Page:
The Day of the Santa Barbara Marathon

In my last post, I described my day before the marathon on Saturday, December 5th.  The next day was Marathon Day.

Before going to sleep the night before, I did remember to set my watch alarm to 5:30 am. But I realized midway into my first dream that 5:30 am probably wouldn't cut it for a 6:30 am start.  But to no avail, I stayed asleep.  (Note to self: plan better next time.)

Luckily though, even though the Bacara is an expensive, fancy resort, the phone in the room next door went off at 5 am sharp and I heard it clear as a bell like it was a Motel 6 paper thin wall. So I was up and atom.

First thing I did was go outside to grab the Gatorade bottle I placed outside the door to keep it cold (the mini-fridge didn't have room for it).  My Gatorade was gone.  Darn it!  Who took my Gatorade!!??

Another odd thing.  No coffee maker in my fancy schmancy hotel room. What the??  Pretty much every single hotel room these days has one. But not the Bacara.  Well, I later discover that there is complimentary coffee in the main lobby...but would have loved to have it in my own room.

My 2nd chocolate chunk muffin went down nicely at 5:30 am. Probably would have been good to eat more, but that's all I had other than some leftover trail mix.

So after dressing and downing the coffee, my goal was to warm up a bit and get my bodily functions moving, if you know what I mean.  For some, all it takes is a cup of coffee.  For others, ya gotta move around a bit. I ran slowly, for 10 minutes, I came back to the room, bodily functioned. Then repeated this process 2 more times. Huh??  Yes, I believe it was Return of the Quesadilla.

So I suddenly realize that the race STARTS in 20 minutes and I'm 1 1/2 miles away. So I go through all the preparations, change into my singlet with a long sleeve coverup and gloves (it is about 40 degrees outside...pretty cold), pack my bag and jog to the start of the race.  I've already run 3 miles today.  Not exactly a good idea.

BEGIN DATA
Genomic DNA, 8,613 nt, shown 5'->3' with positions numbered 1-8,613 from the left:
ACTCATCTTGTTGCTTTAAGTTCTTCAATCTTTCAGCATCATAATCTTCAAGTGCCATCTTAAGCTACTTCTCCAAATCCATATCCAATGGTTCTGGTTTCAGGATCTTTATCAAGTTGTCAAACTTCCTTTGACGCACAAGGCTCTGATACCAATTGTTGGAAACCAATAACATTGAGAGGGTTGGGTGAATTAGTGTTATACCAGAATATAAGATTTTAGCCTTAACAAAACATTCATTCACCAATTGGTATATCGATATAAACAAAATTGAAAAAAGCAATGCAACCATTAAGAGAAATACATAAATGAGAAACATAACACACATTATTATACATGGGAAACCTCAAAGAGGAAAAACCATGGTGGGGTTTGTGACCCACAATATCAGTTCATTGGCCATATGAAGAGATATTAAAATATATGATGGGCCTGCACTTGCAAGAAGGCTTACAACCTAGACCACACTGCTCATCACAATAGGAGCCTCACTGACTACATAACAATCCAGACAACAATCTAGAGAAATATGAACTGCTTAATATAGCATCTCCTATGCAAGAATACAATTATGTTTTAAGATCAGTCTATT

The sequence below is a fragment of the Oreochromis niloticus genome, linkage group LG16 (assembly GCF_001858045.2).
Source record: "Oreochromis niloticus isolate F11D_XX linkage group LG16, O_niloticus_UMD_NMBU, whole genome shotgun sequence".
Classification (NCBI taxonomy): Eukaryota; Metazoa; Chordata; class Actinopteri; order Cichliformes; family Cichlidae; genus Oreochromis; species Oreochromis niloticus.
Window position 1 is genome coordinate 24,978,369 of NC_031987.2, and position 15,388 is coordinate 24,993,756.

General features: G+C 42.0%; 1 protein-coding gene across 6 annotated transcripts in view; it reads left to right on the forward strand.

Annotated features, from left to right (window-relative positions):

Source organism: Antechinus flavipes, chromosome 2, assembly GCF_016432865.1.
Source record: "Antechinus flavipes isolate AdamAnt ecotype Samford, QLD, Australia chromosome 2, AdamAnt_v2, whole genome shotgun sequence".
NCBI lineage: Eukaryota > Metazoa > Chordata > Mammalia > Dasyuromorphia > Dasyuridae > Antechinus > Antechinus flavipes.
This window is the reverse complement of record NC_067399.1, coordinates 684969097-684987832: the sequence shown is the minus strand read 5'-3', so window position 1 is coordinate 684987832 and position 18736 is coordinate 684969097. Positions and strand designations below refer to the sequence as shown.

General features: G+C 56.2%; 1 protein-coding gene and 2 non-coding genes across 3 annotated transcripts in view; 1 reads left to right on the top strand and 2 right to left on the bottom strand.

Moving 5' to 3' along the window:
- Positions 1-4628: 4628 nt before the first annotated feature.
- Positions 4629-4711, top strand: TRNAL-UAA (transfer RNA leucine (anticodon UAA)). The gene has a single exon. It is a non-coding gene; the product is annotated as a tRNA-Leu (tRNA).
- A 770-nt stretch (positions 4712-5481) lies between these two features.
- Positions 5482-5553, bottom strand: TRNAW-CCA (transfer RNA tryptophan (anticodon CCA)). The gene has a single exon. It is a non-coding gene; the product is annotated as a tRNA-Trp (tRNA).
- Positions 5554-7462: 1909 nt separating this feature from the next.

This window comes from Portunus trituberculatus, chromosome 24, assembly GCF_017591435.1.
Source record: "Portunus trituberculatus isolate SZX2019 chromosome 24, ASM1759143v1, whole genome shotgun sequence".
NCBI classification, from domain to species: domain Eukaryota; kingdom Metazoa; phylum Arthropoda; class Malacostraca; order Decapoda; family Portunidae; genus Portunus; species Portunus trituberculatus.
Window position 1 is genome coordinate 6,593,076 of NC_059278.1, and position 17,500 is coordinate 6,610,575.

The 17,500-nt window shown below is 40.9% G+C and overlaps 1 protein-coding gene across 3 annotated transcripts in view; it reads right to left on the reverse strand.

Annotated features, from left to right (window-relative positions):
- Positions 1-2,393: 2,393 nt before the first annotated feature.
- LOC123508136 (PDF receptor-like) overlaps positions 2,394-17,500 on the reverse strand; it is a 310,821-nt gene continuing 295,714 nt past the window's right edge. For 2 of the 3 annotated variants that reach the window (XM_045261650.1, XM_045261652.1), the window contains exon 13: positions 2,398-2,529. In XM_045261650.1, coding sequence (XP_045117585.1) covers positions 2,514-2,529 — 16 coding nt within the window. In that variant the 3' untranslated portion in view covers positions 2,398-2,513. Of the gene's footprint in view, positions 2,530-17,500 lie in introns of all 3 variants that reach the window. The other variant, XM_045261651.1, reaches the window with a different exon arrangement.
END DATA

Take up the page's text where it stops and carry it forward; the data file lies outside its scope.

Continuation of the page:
With 7 minutes to spare I get there and there is a mass of people at a the local Ellwood School in Goleta.  I'm all warmed up, sucked down a "GU" packet and drank all my water.  Given the race was to start very soon I removed my 2nd layer and gloves, knowing I would not need them during the race.  I dropped off my goody bag and situated myself in the runner corral.

Within a minute, there is an announcement.  Accident on the 101 freeway. Race has been DELAYED by 30 minutes!  Wait a sec!!! I'm ready to run RIGHT NOW!!!  You've got to be kidding me!?  We're not running on the 101 freeway, are we?  So now I'm standing there, freezing, in light singlet, no gloves, no warm pants.  DAMMIT!!!  This sucks!!

This was no fault of the race organizers and they handled it quite well, offering up several heated rooms for runners to congregate in like sardines.  But I was very frustrated, having never experienced such a long race delay in my 16 years of running.  I was fuming but most people took it in stride.  The atmosphere of the race was very laid back. People were having fun.  I was soon over it. But still cold!

Lesson learned...prepare for the worst case scenario.  I should have worn a 2nd layer and throwaway gloves for this unlikely situation.  As it stood, I was freezing, burning calories off just to keep warm.